Rehearsal Salaries: Although the actors, stagehands and other staff will get paid a salary during the running of the show, they’ll also need paying for rehearsals before the production mounts. This can cost around $250,000 just for the rehearsal time alone given that Broadway actors aren’t cheap – those with an Actors Equity contract get a base pay of $1,700 per week, and this can rise to sky high levels for celebrity talent. Instrumentation is a big expense too; even with a just a skeleton orchestra for rehearsals, getting a few people together who have got a good musical education and violin lessons behind them can cost at least $10,00 per week, per musician.
Rehearsal Space: Renting an area for both auditions and rehearsals can cost another $250,000, so along with the talent, you can expect to blow $500,000 (or 5% of the budget) just on getting the team ready for the big time.
Admin Costs: Anything and everything from legal to insurance fees. Around $1 million, another tenth of the budget, is typically reserved for these.
Sundries: An additional $2.5 million will be put aside to cover any unforeseen expenses, and also to cover actors’ Union Bonds and advances to authors/directors (which will hopefully be recouped early into the show’s run.)
Bearing in mind that this is just the start of the costs and that weekly operating expenses are yet to come, and it’s easy to see why producers and investors nervously jack up ticket prices in order to at least break even. That said, gross profits are in steep ascent and have been for quite some time.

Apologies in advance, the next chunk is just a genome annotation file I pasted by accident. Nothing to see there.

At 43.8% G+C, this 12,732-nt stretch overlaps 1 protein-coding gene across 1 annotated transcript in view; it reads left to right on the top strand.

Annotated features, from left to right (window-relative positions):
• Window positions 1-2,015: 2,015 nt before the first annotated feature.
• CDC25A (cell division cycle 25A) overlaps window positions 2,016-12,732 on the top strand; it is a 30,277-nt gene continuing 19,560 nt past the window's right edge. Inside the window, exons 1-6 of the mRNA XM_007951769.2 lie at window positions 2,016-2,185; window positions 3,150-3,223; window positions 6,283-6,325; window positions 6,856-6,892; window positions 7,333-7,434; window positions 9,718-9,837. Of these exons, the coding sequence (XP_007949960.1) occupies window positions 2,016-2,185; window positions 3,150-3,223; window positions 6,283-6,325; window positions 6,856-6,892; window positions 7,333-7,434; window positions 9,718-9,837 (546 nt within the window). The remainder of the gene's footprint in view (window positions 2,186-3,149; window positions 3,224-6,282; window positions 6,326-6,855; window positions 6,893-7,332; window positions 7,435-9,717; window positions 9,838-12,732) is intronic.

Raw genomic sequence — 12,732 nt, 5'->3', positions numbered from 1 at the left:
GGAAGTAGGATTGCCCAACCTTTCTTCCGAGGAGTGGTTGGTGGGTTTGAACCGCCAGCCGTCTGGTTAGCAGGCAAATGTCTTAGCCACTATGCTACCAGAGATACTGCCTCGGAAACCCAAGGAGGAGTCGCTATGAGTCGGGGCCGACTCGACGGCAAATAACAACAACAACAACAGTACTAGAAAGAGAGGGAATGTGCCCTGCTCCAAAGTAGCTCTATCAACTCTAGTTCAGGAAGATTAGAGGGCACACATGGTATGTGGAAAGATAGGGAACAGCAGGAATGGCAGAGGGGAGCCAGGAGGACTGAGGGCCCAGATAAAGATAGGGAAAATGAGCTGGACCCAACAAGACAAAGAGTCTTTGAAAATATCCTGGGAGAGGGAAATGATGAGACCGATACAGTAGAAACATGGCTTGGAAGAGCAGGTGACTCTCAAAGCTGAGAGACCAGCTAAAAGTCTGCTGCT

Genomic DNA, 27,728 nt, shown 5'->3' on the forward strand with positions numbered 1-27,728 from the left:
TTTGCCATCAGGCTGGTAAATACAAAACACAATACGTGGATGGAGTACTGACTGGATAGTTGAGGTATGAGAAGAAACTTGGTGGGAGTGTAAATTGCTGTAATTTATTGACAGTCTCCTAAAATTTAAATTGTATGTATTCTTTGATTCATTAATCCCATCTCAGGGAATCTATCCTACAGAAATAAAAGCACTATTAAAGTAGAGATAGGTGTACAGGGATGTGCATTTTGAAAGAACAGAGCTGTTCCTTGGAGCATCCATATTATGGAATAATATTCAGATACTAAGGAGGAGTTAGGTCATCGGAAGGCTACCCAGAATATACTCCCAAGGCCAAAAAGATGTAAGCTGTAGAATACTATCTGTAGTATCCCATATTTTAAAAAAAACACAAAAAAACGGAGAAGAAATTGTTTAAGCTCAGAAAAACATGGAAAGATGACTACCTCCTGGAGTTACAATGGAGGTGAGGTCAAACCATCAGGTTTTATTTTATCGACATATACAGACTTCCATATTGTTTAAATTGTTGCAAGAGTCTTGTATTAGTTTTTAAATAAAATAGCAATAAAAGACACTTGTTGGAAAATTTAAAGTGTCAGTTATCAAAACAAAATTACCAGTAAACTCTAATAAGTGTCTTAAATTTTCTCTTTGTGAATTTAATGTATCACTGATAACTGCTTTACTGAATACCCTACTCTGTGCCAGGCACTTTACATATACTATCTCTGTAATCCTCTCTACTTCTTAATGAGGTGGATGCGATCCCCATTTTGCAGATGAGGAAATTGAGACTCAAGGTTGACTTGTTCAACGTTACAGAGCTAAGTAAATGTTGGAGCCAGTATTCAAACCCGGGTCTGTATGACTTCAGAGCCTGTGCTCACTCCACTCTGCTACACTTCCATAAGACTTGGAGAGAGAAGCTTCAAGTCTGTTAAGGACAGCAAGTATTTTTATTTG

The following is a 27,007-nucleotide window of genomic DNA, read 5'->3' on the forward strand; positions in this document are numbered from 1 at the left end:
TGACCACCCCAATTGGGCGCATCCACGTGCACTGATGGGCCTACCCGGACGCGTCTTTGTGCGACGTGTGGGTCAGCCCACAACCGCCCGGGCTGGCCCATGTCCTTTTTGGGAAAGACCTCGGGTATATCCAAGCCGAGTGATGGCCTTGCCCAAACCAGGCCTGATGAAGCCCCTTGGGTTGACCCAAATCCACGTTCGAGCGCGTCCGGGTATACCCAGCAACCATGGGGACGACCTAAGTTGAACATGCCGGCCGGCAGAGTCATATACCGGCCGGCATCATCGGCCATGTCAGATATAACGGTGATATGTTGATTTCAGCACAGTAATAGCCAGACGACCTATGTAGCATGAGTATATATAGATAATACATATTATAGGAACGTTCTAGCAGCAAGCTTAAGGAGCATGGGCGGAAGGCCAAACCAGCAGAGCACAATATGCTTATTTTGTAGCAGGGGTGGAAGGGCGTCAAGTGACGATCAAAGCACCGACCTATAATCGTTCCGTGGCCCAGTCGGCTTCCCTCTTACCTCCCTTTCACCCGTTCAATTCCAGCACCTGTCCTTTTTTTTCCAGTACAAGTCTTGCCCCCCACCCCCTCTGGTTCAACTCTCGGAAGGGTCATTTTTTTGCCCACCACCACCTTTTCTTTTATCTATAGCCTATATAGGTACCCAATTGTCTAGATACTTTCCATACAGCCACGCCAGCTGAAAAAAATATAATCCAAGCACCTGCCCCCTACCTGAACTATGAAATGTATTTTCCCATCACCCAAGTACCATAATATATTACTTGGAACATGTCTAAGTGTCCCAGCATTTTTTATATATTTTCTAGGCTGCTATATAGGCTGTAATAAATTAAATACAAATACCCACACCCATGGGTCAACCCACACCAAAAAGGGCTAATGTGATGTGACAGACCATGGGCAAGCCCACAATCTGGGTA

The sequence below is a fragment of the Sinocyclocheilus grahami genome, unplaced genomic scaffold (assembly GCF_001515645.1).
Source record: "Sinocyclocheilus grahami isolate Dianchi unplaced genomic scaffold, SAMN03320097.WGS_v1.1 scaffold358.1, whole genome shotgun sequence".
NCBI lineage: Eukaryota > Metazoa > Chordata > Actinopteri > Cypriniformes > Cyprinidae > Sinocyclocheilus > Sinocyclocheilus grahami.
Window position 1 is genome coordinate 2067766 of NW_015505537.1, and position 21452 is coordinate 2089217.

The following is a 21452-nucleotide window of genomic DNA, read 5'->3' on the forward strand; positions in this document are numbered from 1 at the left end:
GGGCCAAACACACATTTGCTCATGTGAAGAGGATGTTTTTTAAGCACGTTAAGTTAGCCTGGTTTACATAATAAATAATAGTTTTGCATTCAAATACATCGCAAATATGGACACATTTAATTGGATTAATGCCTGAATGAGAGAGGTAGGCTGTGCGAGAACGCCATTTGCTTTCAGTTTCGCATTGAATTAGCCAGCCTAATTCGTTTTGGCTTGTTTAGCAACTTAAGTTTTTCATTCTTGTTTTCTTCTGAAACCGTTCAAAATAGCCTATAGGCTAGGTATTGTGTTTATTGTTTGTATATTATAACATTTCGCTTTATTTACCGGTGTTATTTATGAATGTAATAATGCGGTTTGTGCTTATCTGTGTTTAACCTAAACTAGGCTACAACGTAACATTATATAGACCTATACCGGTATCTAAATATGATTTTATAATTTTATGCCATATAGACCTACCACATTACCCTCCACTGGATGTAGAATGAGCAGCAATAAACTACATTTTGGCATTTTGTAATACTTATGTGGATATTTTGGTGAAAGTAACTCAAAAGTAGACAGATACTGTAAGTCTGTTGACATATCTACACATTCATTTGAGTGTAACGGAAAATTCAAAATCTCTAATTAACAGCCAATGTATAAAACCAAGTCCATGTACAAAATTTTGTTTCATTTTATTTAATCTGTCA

How to Get Cheap Broadway Tickets
If you’re looking to beat the rising prices and pay less for Broadway tickets, there are a few tips to bear in mind:
1. Shop around for the best prices since they’ll vary a lot from site to site, but save yourself some time and avoid eBay. It’s generally only useful for finding tickets to sold-out or hard to get seats, and you’ll pay a high price for them.
2. If you’re really serious about musical theatre, why not join a musical theatre school? Theatre acting schools will not only help you get to see the craft from the other side, but you’ll also make connections and get free tickets to shows (and naturally, you’ll never miss the ones you’ve got a part in!)
3. Another benefit of studying is that you’ll be eligible for student rush tickets: those sold on the day of the performance at the box office at hugely discounted prices. You may have to wait in line for as much as a couple of hours, but the savings are usually more than worth it.
4. Don’t forget Standing Room Only tickets. Though the discomfort of not having a seat isn’t for everyone, it’s a great way to see a lot of shows in any given month for very little money (and there’s a good chance of rubbing shoulders with producers and directors in the standing area, too).
5. Craigslist can be surprisingly good for deals, especially when someone has had to cancel their plans at the last minute and recoup whatever they can for their ticket. You’ll have to dig amongst the silt for the real jewels and be wary of scams, but it’s worth a shot.